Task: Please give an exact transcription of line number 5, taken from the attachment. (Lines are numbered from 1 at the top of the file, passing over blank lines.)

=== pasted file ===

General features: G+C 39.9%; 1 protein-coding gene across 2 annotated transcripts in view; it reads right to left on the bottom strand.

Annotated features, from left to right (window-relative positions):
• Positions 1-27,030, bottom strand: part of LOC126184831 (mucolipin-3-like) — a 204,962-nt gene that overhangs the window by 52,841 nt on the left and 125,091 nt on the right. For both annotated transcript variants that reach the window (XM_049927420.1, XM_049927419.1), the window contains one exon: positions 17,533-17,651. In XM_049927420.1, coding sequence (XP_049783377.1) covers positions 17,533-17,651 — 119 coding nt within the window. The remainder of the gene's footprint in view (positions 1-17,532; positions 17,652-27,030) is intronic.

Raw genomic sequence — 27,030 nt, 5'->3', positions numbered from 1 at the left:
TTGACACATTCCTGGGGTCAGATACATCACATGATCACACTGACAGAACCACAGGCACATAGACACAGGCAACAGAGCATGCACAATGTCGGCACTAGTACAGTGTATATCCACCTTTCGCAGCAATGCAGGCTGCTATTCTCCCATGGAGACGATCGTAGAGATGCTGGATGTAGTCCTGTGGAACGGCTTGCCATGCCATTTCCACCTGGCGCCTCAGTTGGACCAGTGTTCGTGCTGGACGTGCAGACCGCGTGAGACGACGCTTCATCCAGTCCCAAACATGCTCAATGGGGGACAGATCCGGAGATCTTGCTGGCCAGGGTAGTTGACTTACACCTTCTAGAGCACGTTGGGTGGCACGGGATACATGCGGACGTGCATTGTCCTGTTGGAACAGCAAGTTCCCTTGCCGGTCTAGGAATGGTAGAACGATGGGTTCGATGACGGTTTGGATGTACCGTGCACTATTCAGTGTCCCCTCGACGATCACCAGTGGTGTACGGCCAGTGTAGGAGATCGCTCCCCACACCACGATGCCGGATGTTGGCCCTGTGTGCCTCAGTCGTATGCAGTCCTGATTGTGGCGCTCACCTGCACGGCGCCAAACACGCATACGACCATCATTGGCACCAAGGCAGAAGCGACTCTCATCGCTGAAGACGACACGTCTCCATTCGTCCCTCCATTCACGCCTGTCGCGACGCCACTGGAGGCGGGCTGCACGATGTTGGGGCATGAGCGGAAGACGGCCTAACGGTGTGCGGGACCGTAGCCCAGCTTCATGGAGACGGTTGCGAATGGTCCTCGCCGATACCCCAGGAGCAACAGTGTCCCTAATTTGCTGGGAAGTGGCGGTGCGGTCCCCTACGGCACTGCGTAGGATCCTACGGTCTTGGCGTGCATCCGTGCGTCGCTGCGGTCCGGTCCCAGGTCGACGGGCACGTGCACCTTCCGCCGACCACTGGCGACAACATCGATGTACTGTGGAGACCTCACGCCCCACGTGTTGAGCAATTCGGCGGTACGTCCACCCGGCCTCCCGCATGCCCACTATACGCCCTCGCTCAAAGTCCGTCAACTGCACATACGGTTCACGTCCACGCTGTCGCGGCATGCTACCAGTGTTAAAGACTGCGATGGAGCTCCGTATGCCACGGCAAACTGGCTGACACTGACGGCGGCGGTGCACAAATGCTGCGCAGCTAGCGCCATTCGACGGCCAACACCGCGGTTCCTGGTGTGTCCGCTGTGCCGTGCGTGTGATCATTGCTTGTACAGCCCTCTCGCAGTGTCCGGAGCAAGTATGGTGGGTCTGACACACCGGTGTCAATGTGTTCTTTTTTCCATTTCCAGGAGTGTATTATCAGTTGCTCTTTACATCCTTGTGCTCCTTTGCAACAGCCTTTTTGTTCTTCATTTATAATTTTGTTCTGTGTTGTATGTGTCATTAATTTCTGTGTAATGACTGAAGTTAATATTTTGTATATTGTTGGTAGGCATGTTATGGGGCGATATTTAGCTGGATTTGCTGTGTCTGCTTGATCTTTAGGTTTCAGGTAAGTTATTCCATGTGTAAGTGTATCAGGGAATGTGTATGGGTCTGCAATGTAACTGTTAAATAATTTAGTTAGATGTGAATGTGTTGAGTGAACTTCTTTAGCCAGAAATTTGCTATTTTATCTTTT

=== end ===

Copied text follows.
TTGACACATTCCTGGGGTCAGATACATCACATGATCACACTGACAGAACCACAGGCACATAGACACAGGCAACAGAGCATGCACAATGTCGGCACTAGTACAGTGTATATCCACCTTTCGCAGCAATGCAGGCTGCTATTCTCCCATGGAGACGATCGTAGAGATGCTGGATGTAGTCCTGTGGAACGGCTTGCCATGCCATTTCCACCTGGCGCCTCAGTTGGACCAGTGTTCGTGCTGGACGTGCAGACCGCGTGAGACGACGCTTCATCCAGTCCCAAACATGCTCAATGGGGGACAGATCCGGAGATCTTGCTGGCCAGGGTAGTTGACTTACACCTTCTAGAGCACGTTGGGTGGCACGGGATACATGCGGACGTGCATTGTCCTGTTGGAACAGCAAGTTCCCTTGCCGGTCTAGGAATGGTAGAACGATGGGTTCGATGACGGTTTGGATGTACCGTGCACTATTCAGTGTCCCCTCGACGATCACCAGTGGTGTACGGCCAGTGTAGGAGATCGCTCCCCACACCACGATGCCGGATGTTGGCCCTGTGTGCCTCAGTCGTATGCAGTCCTGATTGTGGCGCTCACCTGCACGGCGCCAAACACGCATACGACCATCATTGGCACCAAGGCAGAAGCGACTCTCATCGCTGAAGACGACACGTCTCCATTCGTCCCTCCATTCACGCCTGTCGCGACGCCACTGGAGGCGGGCTGCACGATGTTGGGGCATGAGCGGAAGACGGCCTAACGGTGTGCGGGACCGTAGCCCAGCTTCATGGAGACGGTTGCGAATGGTCCTCGCCGATACCCCAGGAGCAACAGTGTCCCTAATTTGCTGGGAAGTGGCGGTGCGGTCCCCTACGGCACTGCGTAGGATCCTACGGTCTTGGCGTGCATCCGTGCGTCGCTGCGGTCCGGTCCCAGGTCGACGGGCACGTGCACCTTCCGCCGACCACTGGCGACAACATCGATGTACTGTGGAGACCTCACGCCCCACGTGTTGAGCAATTCGGCGGTACGTCCACCCGGCCTCCCGCATGCCCACTATACGCCCTCGCTCAAAGTCCGTCAACTGCACATACGGTTCACGTCCACGCTGTCGCGGCATGCTACCAGTGTTAAAGACTGCGATGGAGCTCCGTATGCCACGGCAAACTGGCTGACACTGACGGCGGCGGTGCACAAATGCTGCGCAGCTAGCGCCATTCGACGGCCAACACCGCGGTTCCTGGTGTGTCCGCTGTGCCGTGCGTGTGATCATTGCTTGTACAGCCCTCTCGCAGTGTCCGGAGCAAGTATGGTGGGTCTGACACACCGGTGTCAATGTGTTCTTTTTTCCATTTCCAGGAGTGTATTATCAGTTGCTCTTTACATCCTTGTGCTCCTTTGCAACAGCCTTTTTGTTCTTCATTTATAATTTTGTTCTGTGTTGTATGTGTCATTAATTTCTGTGTAATGACTGAAGTTAATATTTTGTATATTGTTGGTAGGCATGTTATGGGGCGATATTTAGCTGGATTTGCTGTGTCTGCTTGATCTTTAGGTTTCAGGTAAGTTATTCCATGTGTAAGTGTATCAGGGAATGTGTATGGGTCTGCAATGTAACTGTTAAATAATTTAGTTAGATGTGAATGTGTTGAGTGAACTTCTTTAGCCAGAAATTTGCTATTTTATCTTTT